A Guide to Cold Emailing 

A Guide to Cold Emailing 

A cold email is an unsolicited message inviting someone to connect with you. It can be an effective way to meet new people, develop a mentor, pitch a practicum idea, or schedule an informational interview. Before you start, you should see if anyone you know has a connection within the organization. You are more likely to get a response if you are introduced by a mutual contact.  Below are steps to help you craft your email. 

Step 1: Identify who you want to connect with

If you don’t have someone who can introduce you, you should identify a person to contact. That will depend on what you are seeking. 

If your focus is...

  • To make a connection at this organization because you’re interested in the work they do and you want to learn more, find someone in a position that you could envision yourself in. 
  • To find a practicum, you could identify a person who is managing a project that you could see yourself working on. 
Step 2: Craft your email 

Your subject line should be attention grabbing. You could take the straightforward approach- "Are you available for an informational interview?" If you have something in common with your contact, you could mentioned that. An example could be: "A fellow UC Davis Aggie!" Another option could be to mention a project they are working on that inspires you- "Inspired by your work on ___". 

After you figure out your subject line, here are some tips for crafting the rest of your email: 

  • Your greeting should be formal. Include their professional title if they have one.
  • Introduce yourself and give a short bio (also known as an elevator pitch).
    • You should include your name, your affiliation with UC Davis, brief professional background and what you are aspiring to do/ why you are reaching out.
  • Show the value in connecting with you. Many professionals are happy to mentor students or create connections for future hiring pipelines. 
    • This could be demonstrated by your experience and relevant interests to the work the professional is doing. 
  • Be clear in what you’re asking (if anything).
    • Do you want to schedule a time for an informational interview?
    • Are you looking for a practicum opportunity?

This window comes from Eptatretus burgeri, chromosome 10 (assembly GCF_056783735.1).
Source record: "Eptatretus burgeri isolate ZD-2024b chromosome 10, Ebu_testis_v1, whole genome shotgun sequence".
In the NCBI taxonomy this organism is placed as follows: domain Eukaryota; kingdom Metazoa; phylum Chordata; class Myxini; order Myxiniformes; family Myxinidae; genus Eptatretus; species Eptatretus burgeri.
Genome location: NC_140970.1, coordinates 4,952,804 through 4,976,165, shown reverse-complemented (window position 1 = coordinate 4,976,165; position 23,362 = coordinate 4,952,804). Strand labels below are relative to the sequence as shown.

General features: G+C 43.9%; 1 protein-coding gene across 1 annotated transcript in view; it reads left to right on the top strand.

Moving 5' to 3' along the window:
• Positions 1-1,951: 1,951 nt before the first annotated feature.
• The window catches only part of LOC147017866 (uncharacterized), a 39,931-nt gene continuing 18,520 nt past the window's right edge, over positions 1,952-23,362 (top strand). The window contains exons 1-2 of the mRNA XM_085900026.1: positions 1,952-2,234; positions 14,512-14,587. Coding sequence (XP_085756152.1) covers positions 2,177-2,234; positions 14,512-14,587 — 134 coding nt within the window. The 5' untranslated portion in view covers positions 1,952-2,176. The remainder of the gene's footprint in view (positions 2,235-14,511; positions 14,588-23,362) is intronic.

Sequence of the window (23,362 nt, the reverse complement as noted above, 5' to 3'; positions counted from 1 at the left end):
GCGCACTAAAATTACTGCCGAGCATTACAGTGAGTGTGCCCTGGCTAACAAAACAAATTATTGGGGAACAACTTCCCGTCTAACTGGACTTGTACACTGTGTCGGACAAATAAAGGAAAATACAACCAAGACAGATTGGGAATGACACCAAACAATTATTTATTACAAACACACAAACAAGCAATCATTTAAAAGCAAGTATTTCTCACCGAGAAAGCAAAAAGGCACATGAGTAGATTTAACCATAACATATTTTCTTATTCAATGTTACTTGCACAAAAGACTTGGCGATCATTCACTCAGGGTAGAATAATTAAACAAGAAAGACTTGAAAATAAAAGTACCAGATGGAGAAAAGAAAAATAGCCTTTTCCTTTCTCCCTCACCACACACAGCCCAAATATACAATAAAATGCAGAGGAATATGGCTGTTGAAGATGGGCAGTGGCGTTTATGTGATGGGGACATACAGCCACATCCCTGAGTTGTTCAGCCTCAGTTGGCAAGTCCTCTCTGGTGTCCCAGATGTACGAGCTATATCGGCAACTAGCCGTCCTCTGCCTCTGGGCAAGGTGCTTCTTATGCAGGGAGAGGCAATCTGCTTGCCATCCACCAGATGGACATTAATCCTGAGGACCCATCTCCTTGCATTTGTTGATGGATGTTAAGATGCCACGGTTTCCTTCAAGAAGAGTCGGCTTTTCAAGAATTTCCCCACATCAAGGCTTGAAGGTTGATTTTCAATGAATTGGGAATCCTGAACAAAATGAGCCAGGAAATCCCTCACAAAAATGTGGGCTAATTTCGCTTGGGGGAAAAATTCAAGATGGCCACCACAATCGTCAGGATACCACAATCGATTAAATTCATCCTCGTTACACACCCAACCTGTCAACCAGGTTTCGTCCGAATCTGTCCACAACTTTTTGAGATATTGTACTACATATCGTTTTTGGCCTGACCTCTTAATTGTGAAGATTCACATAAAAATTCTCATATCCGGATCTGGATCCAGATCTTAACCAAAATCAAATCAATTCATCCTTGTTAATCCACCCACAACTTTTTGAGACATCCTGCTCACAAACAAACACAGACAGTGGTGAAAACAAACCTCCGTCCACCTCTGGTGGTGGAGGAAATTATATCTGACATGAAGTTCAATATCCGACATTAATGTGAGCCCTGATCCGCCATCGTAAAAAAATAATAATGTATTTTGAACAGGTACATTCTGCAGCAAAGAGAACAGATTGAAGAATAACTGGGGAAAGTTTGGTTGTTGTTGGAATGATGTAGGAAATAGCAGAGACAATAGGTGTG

• Are you connecting to establish a potential mentorship?
  • If you want to schedule a meeting, be sure to include options of days/times you are available for ease of scheduling. 
  • Thank them and close the email out. 
Step 3: Proofread

This email is a first impression! Make sure there are no spelling or grammar errors, and the contact and/or organization's name is spelled correctly.  Read the email out loud and make sure it flows and sounds conversational.  Make sure your email is concise and brief. If it takes longer than a few minutes to read, the person is likely going to ignore it. 

Example email for an informational interview:

Dear Dr. X,

My name is [your name], I am a masters student in the Environmental Policy and Management program at University of California, Davis. I have a background in [list any previous relevant professional experience] and I am interested in [name what your specialization or interests are that are relevant to the contact/organization]. I find your organization’s work in [name a project] inspiring. I would love to learn more about your organization and what you do in your role. Would you be available [give a few date and time options] to speak with me? I can either meet in person or via Zoom. 

Thank you for your time and consideration.


Your name


Contact information [email and phone number]

Example email to pitch a practicum idea can be found here.
  • Be intentional with who you email and give them some time to respond. 
    • It is appropriate to follow up if you don’t hear back, but you should wait at least 10-14 days before doing so. 
  • Do not spam email multiple people at an organization. It sends a message that you are impatient if you start to email others in the same office before you hear back from the first person you contacted. 
  • Be creative! You can also reach out to specific people via LinkedIn messaging. 
  • Read our Guide for Networking